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« Reply #6 on: December 17, 2005 12:09:46 PM »

ranchgirl, you're my hero   Kiss
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ShiningStar
« Reply #7 on: December 17, 2005 08:01:01 PM »

Wow, thanks I don't know which recipe to try first LOL Smiley.  I'll probably get to try everybody's version before the season is over.  Thanks Smiley!



oshun99, So, you like Veronica Mars too.  It's a great show. 
« Last Edit: December 17, 2005 08:03:37 PM by ShiningStar » THIS ROCKS   Logged

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« Reply #8 on: December 18, 2005 06:28:51 AM »

I would roast at 400 degrees, and sprinkle some salt, pepper, basil and thyme on it. I also cover the pan with foil - cleanup is so much easier!

I like squash stuffed with some burnt corn (heat the corn over med-high heat with a bit of oil and let it sit there til it starts to caramelize), red paper flakes, and basil. Maybe a few bits of sun-dried tomatoes. Pine nuts. Brown rice. Onions.

Great Soup
2 smallish roasted squashes, pulp removed
32 oz chix or veg stock
1 leek, chopped small
2 med zucchini, rought chopped
2 Tbl tomato paste
1/4 cup peanut butter
1/4 tsp turmeric
1/4 tsp dried red pepper (hot)
1/4 tsp paprika
1/4 tsp cumin
1/4 tsp coriander
couple shakes of cinnamon
pinch of nutmeg
salt and pepper to taste

Mix 'her up in a pot, boil, simmer for about...20 mins. Throw half of it in the blender and pour the smoothness back into the pot. Or, you could blend the whole thing. Makes a great Christmas present!
***
Mix up some of your squashy smooth goodness with rice and an egg, and bake it in buttered ramekins.
***
It makes a great pasta or chicken or pork sauce (mix with a bit more stock or broth or cream)
***
Sprinkle your roasted squash with curry powder, salt/pepper before roasting; cut into wedges and serve with cucumber raita. Nummy!
***
Use squash mixed with a bit of ricotta and use in your lasagne.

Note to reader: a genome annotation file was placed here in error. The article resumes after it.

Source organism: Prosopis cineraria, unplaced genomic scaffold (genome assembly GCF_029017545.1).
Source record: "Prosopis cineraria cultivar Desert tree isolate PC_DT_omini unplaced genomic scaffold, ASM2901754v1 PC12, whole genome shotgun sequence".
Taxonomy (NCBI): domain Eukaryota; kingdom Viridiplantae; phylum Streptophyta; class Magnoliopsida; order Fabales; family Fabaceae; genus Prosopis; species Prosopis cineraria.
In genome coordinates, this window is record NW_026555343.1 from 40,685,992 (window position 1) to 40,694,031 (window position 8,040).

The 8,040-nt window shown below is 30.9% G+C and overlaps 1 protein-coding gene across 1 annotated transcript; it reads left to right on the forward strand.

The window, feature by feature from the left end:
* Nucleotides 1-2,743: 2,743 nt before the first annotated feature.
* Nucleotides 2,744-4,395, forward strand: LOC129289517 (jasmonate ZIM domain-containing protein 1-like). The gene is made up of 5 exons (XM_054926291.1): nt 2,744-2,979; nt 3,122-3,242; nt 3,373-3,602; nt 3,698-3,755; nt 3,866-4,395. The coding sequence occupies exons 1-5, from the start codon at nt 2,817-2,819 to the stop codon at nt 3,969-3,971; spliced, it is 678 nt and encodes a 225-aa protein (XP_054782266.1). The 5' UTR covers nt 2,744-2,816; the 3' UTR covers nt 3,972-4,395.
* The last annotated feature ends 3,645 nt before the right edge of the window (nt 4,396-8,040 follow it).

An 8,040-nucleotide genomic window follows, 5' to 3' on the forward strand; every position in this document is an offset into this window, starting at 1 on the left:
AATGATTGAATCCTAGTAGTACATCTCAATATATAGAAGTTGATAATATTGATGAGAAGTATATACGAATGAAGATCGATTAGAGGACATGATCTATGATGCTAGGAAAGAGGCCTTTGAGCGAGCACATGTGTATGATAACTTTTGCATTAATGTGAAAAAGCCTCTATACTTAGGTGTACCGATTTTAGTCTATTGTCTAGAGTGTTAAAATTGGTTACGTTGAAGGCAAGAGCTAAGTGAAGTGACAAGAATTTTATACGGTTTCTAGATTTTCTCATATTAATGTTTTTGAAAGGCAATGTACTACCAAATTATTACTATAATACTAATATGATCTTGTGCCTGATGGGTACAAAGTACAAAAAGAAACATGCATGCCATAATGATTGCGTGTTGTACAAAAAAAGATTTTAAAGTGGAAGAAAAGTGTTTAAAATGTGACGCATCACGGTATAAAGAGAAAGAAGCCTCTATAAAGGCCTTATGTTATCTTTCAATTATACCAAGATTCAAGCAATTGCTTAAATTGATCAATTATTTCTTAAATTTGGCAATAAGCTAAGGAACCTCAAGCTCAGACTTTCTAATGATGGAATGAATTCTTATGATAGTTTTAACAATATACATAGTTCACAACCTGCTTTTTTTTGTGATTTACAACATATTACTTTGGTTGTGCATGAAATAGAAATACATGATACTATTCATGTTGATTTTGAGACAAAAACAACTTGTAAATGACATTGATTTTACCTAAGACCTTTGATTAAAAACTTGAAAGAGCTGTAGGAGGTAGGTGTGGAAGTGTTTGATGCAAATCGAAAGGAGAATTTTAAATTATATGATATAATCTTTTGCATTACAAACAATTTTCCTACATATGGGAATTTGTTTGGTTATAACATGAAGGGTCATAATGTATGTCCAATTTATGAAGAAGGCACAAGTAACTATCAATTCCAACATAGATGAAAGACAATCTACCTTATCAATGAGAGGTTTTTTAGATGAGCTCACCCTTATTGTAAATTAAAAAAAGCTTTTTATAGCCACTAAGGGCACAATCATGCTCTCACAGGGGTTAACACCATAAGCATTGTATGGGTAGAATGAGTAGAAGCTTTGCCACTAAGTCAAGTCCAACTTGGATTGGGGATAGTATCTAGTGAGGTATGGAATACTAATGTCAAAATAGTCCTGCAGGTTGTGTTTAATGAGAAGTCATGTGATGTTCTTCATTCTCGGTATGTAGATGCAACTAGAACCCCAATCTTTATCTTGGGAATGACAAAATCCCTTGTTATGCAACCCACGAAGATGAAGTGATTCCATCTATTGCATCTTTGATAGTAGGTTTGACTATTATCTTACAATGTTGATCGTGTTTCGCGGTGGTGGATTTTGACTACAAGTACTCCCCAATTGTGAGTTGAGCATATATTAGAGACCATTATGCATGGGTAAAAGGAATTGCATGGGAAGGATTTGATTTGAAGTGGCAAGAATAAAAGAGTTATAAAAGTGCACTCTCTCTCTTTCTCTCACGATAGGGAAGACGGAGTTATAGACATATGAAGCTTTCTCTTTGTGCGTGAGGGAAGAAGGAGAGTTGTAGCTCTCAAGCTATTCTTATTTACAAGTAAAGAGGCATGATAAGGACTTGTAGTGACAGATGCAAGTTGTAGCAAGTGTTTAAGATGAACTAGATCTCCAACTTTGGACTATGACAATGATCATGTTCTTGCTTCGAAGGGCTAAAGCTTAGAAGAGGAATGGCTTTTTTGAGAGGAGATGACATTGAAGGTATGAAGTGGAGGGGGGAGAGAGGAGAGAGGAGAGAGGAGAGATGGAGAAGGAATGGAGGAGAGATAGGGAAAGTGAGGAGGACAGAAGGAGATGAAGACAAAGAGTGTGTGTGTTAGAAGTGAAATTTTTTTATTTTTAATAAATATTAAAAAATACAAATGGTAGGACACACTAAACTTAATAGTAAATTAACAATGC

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impchild
« Reply #9 on: December 18, 2005 06:02:47 PM »

ok... this sounds kind of weird but i made it (with butternut) for a friend's thanksgiving and was told "i don't like squash but this is really good!" by a number of people.

Sweet and Sour Squash
Zucca Gialla in Agrodolce
 

Sicily is probably the origin of this recipe, adapted from Cia Eramo's La cucina mantovana. It is identical to the classic fegato ai sette cannoli, named after a fountain in Palermo with seven spouts. Few people in the surrounding poverty-stricken neighborhood could afford meat. Pumpkin is meaty, however, and when cooked has so much body that they likened it to liver (fegato).Use pumpkin, Hubbard, butternut, or another large yellow hard-skinned winter squash for this dish.
Sweet and Sour Squash 

2-pound piece butternut squash or pumpkin
1/3 cup olive oil, or as needed
1/2 cup coarsely chopped fresh mint
2 or 3 large cloves garlic, sliced paper-thin
1/2 cup red wine vinegar
1/2 cup sugar
Pinch of ground cinnamon (optional)
Salt and freshly ground block pepper to taste

Halve the squash, discard the seeds and fibers, peel the halves, and cut the pulp into 1/3 inch-thick slices.

Warm half the olive oil in a large saute pan over medium heat. In batches, add the squash slices and saute, adding oil as needed and turning to brown both sides, until tender, 6 to 8 minutes. Using a slotted spatula, transfer to a serving platter. Cover with the mint and garlic.

To the oil remaining in the pan, add the vinegar, sugar, and the cinnamon, if using, and cook until the sugar dissolves and the sauce thickens about 5 minutes. Season with salt and pepper.

Pour the sauce over the squash. Serve at room temperature.

Notes: some versions of this dish call for cooking the garlic in the oil, discarding it, and then cooking the squash. Some omit both the vinegar and cinnamon.

Serves 6 to 8